Prosecutors: Tsarnaevs Picked up Arsenal of Weapons, Explosives After Their Photos Were Published

The home of the alleged Boston Marathon bombers Tamerlan and Dzhokhar Tsarnaev on Norfolk Street in Cambridge.
The home of the alleged Boston Marathon bombers Tamerlan and Dzhokhar Tsarnaev on Norfolk Street in Cambridge. –Darren McCollester/Getty Images

Federal prosecutors allege that Tamerlan and Dzhokhar Tsarnaev picked up weapons and explosives from their family’s Cambridge apartment after the FBI published images of them days after the Boston Marathon bombings.

The Boston Globe reports:

Within hours, MIT Police Officer Sean Collier was shot to death in Cambridge and Tamerlan Tsarnaev was fatally injured in a confrontation with police in Watertown in which the brothers used a handgun and hurled homemade bombs at officers, federal prosecutors said.

The Tsarnaevs’ alleged actions are detailed in a court documents filed on Monday. In the filing prosecutors said, on April 18, 2013, Dzhokhar drove from the University of Massachusetts, Dartmouth to his brother’s apartment in Cambridge where they “collected an arsenal of weapons from the apartment and then set out on a murderous crime spree that included the execution of a police officer, a carjacking, kidnaping, and robbery, and a shoot-out with police officers in Watertown.’’


Tamerlan Tsarnaev was later killed during a confrontation with law enforcement in Watertown.

In the filing, prosecutors said the arsenal of weapons the Tsarnaevs’ collected included “at least six bombs, a handgun and other weapons.’’

Prosecutors filed the court documents to argue against a motion filed by Dzhokhar Tsarnaev’s lawyers to suppress evidence seized from the apartment as well as his dorm room.

According to the Associated Press:

In [the court filing], prosecutors said Dzhokhar Tsarnaev told his mother in an email days after the explosions that he expected to die. Prosecutors say Tsarnaev wrote the email before the slaying of a Massachusetts Institute of Technology police officer and the subsequent shootout.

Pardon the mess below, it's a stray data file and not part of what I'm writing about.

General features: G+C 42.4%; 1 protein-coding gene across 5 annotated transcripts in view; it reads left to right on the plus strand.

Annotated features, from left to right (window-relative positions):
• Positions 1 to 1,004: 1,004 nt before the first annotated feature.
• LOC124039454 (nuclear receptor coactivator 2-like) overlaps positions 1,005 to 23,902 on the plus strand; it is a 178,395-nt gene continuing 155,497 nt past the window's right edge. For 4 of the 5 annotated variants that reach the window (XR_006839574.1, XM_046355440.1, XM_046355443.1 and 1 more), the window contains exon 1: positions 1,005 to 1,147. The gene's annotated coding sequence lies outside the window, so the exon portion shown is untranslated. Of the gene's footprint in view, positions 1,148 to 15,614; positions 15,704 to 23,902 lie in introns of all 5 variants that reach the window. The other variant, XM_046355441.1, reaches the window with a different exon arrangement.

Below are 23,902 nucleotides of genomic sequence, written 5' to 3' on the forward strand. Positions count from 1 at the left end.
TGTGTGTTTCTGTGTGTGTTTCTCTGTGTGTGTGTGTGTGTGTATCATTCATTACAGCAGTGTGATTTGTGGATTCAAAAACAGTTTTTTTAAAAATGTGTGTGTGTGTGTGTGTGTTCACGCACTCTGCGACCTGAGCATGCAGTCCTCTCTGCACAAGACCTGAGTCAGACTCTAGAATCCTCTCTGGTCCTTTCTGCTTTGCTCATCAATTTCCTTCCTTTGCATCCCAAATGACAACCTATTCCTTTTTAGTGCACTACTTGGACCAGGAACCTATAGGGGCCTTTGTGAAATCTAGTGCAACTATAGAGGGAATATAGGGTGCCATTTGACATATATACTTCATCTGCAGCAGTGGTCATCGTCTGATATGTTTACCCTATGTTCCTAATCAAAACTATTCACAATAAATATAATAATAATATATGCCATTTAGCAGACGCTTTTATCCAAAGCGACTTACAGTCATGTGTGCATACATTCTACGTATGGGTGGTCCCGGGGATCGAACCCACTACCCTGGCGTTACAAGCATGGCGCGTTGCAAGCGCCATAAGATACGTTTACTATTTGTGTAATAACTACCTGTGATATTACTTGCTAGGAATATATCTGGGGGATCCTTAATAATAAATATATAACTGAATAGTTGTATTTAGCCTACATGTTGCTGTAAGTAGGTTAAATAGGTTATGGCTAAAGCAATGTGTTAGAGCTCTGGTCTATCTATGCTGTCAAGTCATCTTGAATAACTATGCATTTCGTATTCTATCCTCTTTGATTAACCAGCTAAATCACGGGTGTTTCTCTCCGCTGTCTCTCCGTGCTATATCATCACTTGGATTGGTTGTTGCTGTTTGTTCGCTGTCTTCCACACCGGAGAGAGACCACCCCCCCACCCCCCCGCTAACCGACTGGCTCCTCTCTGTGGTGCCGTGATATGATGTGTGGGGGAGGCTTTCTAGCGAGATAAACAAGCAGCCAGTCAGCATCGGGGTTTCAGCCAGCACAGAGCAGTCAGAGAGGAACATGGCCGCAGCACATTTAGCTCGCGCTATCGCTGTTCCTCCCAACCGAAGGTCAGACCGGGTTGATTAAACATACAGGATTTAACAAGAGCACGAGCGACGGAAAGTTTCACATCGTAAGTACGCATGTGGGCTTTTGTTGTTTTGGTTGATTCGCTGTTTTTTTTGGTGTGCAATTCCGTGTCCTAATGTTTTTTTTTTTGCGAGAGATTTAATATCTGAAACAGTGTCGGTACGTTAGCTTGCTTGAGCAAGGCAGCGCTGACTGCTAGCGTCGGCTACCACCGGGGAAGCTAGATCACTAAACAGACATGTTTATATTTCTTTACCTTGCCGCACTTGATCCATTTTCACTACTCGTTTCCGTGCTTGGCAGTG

"If I don't see you in this life I will see you in the akhira," prosecutors said he wrote. In Arabic, akhirah refers to the afterlife.

Prosecutors pointed to the email in defending their search of the Norfolk Street apartment and said, “these circumstances leave little doubt that when Tsarnaev left the Norfolk Street apartment on April 18, he did not expect to return alive, and thus abandoned his expectation of privacy in everything left behind.’’

Prosecutors also said that Dzhokhar Tsarnaev “abandoned any expectation of privacy in his dorm room’’ because he sent a text message to a friend telling him, “if y[o]u want y[o]u can go to my room and take what’s there.’’

According to the filing, agents seized a total of 100 items during their first search of the apartment and 27 items during their first search of the dorm room. They later obtained search warrants for both locations to seize items left behind during the first searches, according to the filing. Prosecutors said one of the items taken in the first search of the Cambridge apartment was a Russian dictionary with “a prayer card bearing handwritten references to convicted terrorist Tarek Mehanna and the late al-Q’aeda propagandist Anwar al-Awlaki.’’


Both brothers are accused of planting two bombs near the Boston Marathon finish line that killed three people and injured more than 260 on April 15, 2013. Dzhokhar Tsarnaev has pleaded not guilty to several federal charges.

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